It was in January four years ago that nearly 100 journalists from all over Pakistan got together to launch a new TV channel in Lahore, Dunya TV. That was where I first met Mukarram Khan Aatif, our reporter from Mohmand.
I had a very good relationship with the entire group, particularly with journalists from Khyber Pakhtunkhwa (KPK) province and the Federally Administered Tribal Areas (FATA). We used to have many great discussions about the war-like conditions in their regions. For the first time I realized how dangerous it was to work as a journalist there. But even in my worst fears, I didn't imagine that one of these high-spirited colleagues would be killed in the line of duty.
Pakistan has been declared the most dangerous country for journalists for the past two years, and things are turning from bad to worse. Hue and cry about journalist security has risen along with the number of dead, but practically nothing has been done to protect this most vulnerable community.
Mukarram had been "watched" for some time. After receiving threats last year, he moved out of his ancestral village in Mohmand and shifted to Shabqadar, a town near Peshawar. The decision was very difficult for him, but he chose to speak the truth and he was ready to pay the price. The worst was yet to come.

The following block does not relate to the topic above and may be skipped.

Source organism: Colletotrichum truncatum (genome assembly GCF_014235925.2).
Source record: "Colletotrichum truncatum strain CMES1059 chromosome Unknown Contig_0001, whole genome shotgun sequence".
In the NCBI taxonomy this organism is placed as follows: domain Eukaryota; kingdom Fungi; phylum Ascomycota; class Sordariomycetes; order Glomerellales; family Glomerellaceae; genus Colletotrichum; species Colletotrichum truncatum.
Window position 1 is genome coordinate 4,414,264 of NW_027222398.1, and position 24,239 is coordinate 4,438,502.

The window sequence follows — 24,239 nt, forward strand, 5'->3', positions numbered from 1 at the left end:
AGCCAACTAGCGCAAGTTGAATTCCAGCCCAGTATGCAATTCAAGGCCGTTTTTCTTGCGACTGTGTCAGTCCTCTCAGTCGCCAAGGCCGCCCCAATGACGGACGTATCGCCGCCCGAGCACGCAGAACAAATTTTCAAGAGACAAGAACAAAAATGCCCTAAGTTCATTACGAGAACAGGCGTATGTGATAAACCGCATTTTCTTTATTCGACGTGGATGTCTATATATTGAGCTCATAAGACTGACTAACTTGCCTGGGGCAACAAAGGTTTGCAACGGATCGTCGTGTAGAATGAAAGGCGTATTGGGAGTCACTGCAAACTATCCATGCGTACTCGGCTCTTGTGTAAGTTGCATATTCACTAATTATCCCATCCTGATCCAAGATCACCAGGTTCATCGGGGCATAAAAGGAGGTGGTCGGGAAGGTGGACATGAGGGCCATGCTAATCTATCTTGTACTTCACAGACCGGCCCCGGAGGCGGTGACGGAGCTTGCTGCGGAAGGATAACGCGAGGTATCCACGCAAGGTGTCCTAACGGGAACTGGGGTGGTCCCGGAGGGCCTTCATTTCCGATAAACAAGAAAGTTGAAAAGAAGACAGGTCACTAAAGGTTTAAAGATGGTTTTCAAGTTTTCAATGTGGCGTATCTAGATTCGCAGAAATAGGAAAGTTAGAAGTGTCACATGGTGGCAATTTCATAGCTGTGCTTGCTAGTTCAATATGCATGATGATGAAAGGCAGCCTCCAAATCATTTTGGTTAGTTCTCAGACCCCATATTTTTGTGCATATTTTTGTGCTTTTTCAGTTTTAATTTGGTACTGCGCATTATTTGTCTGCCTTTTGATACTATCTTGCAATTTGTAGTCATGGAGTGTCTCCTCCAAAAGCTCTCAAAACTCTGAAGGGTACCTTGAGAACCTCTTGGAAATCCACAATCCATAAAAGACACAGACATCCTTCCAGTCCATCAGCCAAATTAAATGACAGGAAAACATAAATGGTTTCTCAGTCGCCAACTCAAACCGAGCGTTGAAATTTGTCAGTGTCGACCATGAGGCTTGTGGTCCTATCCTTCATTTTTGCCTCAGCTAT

Mukarram also worked for Radio Deewa, the Pashto service of the Voice of America. He had been getting warnings: He was blamed for doing "one-sided" stories, faulted for disclosing "wrong" information. But like many other brave journalists from KPK and FATA, he was not ready to give up his right of freedom of expression.
Consequently, the worst came. Gunmen attacked when Mukarram was offering Maghrib prayers in a mosque near his house. Shot three times, once to the head, Mukarram was silenced forever. His killing shocked the journalist community, particularly those in KPK and the tribal areas. Amid threats against many others, Mukarram's killing is a clear message that you must either listen or be prepared to die.
According to foreign news agencies, the Taliban have claimed responsibility for his death, but one of my journalist friends from Peshawar was skeptical. She said the situation there is so chaotic, with so many groups and stake-holders, that it is very difficult to fix responsibility.
This morning when I was coming to the office, I saw a street vendor selling second-hand clothes outside my office in Lahore. It reminded me of Mukarram, who once did a marvelous piece on the subject during our training four years ago. My heart skipped a beat. Life is insecure and uncertain, but losing a friend is always painful.